The apex seals can't even seal well or reliably last more than 150k miles with low compression and gasoline, I doubt it would see 50,000miles as a Diesel.

A 1.3L rotary consumes as much gas in normal use as a 3.0L V6...
close... i have had and seen RX-7's go 250k just fine... they are delicate engines but reliable... you have to run em so that carbon does not build up on the apex seals, and then you use compression.

they are rated at a 1.3L using conventional rating (all the spark plugs firing once) but you have 3 faces to each of the 2 rotors so you have to multiply the 1.3 by 3 so the displacement is really 3.9L...

i have gotten 26mpg in mine.

it would be neat to see a diesel rotary but it would be hard... their water jacket and all that is close to the combustion chamber... in high compression i cold see on e of the seals between the rotor housing and the counterweight housing blowing (read as rebuild sooner)

do i think it could be done...yes... will it ... no ... i have seen these engines apart...fascinating work and design just not able to withstand the pressures of diesel IMHO
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  #13  
Old 05-01-2008, 09:54 AM
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The WANKEL engine, named for the German company that invented it, now a part of Audi via the Auto Union, ... which is why Mazda pays royalties to Audi for every RX- sold, ... I digress.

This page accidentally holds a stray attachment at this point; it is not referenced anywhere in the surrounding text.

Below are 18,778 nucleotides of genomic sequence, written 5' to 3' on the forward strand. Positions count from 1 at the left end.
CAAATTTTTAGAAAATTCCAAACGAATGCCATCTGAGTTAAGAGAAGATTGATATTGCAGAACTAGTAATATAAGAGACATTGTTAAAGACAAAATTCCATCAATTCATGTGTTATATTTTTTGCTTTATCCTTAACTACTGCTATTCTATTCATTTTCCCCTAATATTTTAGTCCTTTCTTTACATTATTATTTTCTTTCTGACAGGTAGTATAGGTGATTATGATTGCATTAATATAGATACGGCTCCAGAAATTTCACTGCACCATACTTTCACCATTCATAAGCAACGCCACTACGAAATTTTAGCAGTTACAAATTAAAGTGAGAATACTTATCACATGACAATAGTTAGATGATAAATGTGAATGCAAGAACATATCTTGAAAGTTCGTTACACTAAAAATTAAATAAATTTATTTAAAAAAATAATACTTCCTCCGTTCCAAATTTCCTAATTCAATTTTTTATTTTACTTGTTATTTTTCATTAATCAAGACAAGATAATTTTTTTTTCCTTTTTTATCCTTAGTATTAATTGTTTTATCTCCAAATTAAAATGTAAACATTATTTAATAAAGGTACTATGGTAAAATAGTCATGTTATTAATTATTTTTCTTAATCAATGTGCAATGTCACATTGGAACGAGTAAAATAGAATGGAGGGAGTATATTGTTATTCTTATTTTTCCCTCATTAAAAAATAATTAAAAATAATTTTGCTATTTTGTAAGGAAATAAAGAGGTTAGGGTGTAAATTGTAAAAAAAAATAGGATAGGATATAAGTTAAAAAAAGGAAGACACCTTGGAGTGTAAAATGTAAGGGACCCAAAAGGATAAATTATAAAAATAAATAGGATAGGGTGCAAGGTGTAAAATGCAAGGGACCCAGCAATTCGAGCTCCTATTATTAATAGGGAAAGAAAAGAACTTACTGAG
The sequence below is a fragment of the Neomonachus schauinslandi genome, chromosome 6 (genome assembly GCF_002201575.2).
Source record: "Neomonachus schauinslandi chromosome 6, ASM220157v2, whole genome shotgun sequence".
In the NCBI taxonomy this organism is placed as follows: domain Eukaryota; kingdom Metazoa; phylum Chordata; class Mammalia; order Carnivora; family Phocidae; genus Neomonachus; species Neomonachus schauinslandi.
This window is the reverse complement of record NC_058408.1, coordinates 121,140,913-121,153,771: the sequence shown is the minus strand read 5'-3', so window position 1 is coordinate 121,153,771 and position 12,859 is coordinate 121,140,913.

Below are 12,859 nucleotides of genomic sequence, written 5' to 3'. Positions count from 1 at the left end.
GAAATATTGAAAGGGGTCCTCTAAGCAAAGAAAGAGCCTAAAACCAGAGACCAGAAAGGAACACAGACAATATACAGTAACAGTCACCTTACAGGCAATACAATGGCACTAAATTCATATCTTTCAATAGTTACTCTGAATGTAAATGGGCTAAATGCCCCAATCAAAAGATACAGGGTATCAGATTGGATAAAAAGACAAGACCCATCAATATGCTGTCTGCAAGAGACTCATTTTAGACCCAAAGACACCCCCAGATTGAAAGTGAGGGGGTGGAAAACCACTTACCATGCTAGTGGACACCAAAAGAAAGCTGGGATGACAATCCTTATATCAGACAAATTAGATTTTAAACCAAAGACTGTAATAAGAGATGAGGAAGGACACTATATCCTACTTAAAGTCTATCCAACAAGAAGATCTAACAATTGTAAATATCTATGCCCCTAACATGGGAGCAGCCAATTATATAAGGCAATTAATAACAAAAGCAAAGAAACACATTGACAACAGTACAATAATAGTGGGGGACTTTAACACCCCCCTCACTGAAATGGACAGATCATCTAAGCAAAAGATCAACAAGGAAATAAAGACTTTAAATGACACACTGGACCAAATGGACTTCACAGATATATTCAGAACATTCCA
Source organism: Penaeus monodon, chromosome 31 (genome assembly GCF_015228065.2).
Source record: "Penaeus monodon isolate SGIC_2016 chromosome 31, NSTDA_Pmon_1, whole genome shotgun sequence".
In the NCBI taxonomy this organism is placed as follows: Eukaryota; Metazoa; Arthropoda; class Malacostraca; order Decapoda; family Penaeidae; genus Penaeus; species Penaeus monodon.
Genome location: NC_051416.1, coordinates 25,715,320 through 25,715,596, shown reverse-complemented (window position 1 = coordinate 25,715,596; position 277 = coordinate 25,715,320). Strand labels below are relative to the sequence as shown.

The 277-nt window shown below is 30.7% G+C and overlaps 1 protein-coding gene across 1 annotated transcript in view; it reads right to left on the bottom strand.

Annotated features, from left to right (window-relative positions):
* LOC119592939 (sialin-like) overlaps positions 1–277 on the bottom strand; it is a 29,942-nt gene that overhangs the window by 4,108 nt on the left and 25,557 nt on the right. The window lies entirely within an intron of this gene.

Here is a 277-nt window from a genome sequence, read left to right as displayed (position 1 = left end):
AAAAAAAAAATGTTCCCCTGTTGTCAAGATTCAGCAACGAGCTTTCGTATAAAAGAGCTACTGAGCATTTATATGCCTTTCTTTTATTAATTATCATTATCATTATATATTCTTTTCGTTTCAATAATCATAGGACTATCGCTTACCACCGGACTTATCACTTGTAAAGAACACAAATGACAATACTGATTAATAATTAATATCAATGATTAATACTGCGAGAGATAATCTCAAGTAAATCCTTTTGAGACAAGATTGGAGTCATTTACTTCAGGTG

The Wankel is efficient, but like a turbine, it has at this point only been able to be efficient at a fairly narrow RPM band. Good for fixed-rpm pumping applications like John Deere manufactures for the Navy, bad for automotive applications where a broad RPM range is necessary.

The problem I see with making it a diesel, on top of the pressures necessary over a large surface area and seals, is the heat loss to the large surface area and keeping it hot enough for efficient diesel operation. The surface/volume ratio on a small one would be a big problem IMO.
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Old 05-01-2008, 12:28 PM
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Speaking of turbine, THERE'S your rotary Diesel engine!
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  #15  
Old 05-01-2008, 02:08 PM
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Originally Posted by babymog View Post
The WANKEL engine, named for the German company that invented it, now a part of Audi via the Auto Union, ... which is why Mazda pays royalties to Audi for every RX- sold, ... I digress.

The Wankel is efficient, but like a turbine, it has at this point only been able to be efficient at a fairly narrow RPM band. Good for fixed-rpm pumping applications like John Deere manufactures for the Navy, bad for automotive applications where a broad RPM range is necessary.

The problem I see with making it a diesel, on top of the pressures necessary over a large surface area and seals, is the heat loss to the large surface area and keeping it hot enough for efficient diesel operation. The surface/volume ratio on a small one would be a big problem IMO.
the WANKEL is named after the MAN who created it... dunno who owns the rights now but ford owns mazda.

as far as not being efficent through a variety of RPM that is bunk... the RX pulled very well from 2800 to 7000... torque monsters they are not but power wise they are good through a broad range.